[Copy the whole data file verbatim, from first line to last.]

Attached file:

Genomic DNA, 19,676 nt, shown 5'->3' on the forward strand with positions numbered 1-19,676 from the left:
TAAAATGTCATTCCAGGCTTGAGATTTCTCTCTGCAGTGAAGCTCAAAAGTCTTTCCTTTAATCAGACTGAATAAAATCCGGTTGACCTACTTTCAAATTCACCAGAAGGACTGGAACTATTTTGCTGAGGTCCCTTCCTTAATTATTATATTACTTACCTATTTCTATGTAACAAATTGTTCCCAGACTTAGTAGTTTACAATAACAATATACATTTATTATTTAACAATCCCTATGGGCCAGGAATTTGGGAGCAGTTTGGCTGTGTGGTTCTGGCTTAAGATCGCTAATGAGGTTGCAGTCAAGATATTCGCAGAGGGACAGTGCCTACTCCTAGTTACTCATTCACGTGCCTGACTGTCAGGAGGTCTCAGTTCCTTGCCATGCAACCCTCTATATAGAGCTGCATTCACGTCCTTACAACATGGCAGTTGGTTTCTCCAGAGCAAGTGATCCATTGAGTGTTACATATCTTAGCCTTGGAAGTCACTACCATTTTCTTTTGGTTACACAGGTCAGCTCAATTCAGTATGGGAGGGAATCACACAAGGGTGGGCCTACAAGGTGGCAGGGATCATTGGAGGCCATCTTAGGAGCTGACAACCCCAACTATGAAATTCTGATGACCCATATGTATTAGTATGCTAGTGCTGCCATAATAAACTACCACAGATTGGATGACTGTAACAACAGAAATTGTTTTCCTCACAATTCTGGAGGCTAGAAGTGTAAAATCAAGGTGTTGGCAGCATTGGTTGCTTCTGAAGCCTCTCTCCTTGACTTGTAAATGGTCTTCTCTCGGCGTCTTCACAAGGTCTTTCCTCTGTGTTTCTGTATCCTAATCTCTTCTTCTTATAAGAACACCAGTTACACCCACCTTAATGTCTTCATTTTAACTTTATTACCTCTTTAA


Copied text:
Genomic DNA, 19,676 nt, shown 5'->3' on the forward strand with positions numbered 1-19,676 from the left:
TAAAATGTCATTCCAGGCTTGAGATTTCTCTCTGCAGTGAAGCTCAAAAGTCTTTCCTTTAATCAGACTGAATAAAATCCGGTTGACCTACTTTCAAATTCACCAGAAGGACTGGAACTATTTTGCTGAGGTCCCTTCCTTAATTATTATATTACTTACCTATTTCTATGTAACAAATTGTTCCCAGACTTAGTAGTTTACAATAACAATATACATTTATTATTTAACAATCCCTATGGGCCAGGAATTTGGGAGCAGTTTGGCTGTGTGGTTCTGGCTTAAGATCGCTAATGAGGTTGCAGTCAAGATATTCGCAGAGGGACAGTGCCTACTCCTAGTTACTCATTCACGTGCCTGACTGTCAGGAGGTCTCAGTTCCTTGCCATGCAACCCTCTATATAGAGCTGCATTCACGTCCTTACAACATGGCAGTTGGTTTCTCCAGAGCAAGTGATCCATTGAGTGTTACATATCTTAGCCTTGGAAGTCACTACCATTTTCTTTTGGTTACACAGGTCAGCTCAATTCAGTATGGGAGGGAATCACACAAGGGTGGGCCTACAAGGTGGCAGGGATCATTGGAGGCCATCTTAGGAGCTGACAACCCCAACTATGAAATTCTGATGACCCATATGTATTAGTATGCTAGTGCTGCCATAATAAACTACCACAGATTGGATGACTGTAACAACAGAAATTGTTTTCCTCACAATTCTGGAGGCTAGAAGTGTAAAATCAAGGTGTTGGCAGCATTGGTTGCTTCTGAAGCCTCTCTCCTTGACTTGTAAATGGTCTTCTCTCGGCGTCTTCACAAGGTCTTTCCTCTGTGTTTCTGTATCCTAATCTCTTCTTCTTATAAGAACACCAGTTACACCCACCTTAATGTCTTCATTTTAACTTTATTACCTCTTTAA